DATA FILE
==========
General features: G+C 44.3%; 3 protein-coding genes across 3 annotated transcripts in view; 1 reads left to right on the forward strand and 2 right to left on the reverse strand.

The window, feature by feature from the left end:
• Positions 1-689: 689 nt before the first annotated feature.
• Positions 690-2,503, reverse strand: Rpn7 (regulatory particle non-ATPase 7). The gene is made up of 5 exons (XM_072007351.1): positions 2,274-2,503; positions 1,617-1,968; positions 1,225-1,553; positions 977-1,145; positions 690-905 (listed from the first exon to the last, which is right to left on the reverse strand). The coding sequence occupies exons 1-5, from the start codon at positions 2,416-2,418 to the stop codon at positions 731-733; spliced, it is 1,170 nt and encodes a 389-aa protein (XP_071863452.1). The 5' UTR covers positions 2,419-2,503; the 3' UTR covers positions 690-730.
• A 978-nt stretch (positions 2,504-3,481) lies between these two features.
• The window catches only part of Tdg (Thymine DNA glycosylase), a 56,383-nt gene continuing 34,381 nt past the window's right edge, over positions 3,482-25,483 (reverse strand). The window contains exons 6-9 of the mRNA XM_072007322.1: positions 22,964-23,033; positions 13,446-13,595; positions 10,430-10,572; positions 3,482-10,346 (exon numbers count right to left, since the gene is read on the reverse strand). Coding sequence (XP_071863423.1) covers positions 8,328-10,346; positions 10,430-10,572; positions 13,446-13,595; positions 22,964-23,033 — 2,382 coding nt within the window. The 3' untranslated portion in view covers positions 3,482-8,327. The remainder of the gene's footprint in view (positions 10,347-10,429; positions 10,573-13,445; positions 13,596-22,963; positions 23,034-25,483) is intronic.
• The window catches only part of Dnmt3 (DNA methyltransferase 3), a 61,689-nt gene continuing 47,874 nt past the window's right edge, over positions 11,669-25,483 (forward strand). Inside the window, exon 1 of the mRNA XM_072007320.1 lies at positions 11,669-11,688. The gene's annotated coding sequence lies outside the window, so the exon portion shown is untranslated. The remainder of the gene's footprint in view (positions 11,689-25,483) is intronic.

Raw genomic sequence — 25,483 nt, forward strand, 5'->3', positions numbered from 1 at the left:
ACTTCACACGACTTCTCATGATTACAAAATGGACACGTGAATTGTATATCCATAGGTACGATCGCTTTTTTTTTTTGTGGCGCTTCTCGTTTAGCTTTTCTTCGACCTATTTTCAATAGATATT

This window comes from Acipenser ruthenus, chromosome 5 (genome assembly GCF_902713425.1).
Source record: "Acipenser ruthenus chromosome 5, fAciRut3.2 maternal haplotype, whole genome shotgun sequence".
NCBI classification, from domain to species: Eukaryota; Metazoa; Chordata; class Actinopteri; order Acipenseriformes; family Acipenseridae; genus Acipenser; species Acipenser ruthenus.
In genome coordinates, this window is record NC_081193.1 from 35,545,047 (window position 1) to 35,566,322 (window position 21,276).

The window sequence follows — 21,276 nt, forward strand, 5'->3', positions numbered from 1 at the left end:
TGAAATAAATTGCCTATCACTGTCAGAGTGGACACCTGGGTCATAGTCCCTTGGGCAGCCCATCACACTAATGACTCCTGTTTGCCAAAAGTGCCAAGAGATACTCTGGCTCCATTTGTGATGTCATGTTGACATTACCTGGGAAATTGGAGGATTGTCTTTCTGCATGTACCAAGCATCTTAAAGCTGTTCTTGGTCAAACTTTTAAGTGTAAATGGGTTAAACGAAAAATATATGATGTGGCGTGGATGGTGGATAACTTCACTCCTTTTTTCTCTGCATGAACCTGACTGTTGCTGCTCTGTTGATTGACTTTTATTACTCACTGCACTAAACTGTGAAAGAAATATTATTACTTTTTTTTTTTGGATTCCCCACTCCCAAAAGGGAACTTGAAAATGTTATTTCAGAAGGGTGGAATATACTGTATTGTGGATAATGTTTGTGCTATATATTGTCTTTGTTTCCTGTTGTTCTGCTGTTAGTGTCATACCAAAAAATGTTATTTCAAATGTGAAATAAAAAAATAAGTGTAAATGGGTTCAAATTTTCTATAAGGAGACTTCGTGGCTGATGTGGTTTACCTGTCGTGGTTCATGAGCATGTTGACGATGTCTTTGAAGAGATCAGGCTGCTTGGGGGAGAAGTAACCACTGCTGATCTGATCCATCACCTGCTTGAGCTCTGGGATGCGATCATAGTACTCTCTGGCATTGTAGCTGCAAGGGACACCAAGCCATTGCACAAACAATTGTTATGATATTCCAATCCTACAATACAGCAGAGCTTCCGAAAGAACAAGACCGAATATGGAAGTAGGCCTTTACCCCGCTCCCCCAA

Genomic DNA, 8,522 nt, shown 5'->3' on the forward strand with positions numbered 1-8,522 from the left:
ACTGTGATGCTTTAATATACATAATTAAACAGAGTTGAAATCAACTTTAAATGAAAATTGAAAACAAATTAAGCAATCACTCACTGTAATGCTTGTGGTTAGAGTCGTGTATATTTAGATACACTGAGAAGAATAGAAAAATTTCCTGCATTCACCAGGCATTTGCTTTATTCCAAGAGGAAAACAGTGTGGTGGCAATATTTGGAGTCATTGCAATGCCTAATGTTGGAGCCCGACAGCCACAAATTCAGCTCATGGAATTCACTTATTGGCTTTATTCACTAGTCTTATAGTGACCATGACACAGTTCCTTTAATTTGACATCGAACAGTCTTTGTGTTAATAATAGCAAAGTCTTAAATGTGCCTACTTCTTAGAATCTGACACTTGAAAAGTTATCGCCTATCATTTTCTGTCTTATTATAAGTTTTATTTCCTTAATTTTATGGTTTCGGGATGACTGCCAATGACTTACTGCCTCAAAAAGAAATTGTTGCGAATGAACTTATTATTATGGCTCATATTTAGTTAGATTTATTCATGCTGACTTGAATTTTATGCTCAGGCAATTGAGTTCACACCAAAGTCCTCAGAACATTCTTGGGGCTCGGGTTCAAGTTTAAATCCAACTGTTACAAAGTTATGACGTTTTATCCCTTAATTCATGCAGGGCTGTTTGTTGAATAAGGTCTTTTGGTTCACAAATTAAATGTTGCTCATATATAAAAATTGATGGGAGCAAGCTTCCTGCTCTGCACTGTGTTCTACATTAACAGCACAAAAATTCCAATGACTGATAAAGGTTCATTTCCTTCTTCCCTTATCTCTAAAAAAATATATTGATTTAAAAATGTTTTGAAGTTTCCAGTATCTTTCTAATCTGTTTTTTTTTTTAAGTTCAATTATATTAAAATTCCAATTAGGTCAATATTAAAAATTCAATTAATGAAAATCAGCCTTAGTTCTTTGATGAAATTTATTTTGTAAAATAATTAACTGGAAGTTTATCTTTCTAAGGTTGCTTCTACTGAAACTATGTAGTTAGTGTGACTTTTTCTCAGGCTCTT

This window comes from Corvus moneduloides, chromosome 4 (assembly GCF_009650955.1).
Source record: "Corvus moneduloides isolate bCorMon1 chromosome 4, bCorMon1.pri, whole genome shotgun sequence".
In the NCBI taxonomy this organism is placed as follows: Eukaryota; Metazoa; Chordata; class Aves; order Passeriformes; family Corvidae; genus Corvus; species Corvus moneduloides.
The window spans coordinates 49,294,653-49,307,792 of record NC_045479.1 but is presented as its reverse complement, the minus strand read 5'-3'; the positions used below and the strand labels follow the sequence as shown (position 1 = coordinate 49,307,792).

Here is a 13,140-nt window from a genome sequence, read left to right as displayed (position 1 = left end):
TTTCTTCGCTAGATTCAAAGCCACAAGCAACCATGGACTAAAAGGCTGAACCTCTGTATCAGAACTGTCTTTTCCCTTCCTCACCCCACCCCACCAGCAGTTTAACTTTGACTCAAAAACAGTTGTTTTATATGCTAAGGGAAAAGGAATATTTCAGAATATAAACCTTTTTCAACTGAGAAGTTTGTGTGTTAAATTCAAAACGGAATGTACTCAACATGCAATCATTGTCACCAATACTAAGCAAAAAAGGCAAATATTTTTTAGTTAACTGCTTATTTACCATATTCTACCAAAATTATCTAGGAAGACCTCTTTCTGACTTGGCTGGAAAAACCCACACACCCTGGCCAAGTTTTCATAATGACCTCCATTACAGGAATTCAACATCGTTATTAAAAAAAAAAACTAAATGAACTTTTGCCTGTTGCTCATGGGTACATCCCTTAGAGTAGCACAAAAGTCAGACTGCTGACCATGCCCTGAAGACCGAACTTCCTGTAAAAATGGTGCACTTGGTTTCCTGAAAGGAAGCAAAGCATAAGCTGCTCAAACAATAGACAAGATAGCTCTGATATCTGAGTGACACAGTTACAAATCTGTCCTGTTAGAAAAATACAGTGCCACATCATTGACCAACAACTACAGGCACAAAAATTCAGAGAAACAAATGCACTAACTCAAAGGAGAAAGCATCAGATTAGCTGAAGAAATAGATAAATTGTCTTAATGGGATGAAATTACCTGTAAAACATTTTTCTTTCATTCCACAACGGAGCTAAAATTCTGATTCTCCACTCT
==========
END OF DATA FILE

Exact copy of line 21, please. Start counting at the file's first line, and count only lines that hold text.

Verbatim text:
The window spans coordinates 49,294,653-49,307,792 of record NC_045479.1 but is presented as its reverse complement, the minus strand read 5'-3'; the positions used below and the strand labels follow the sequence as shown (position 1 = coordinate 49,307,792).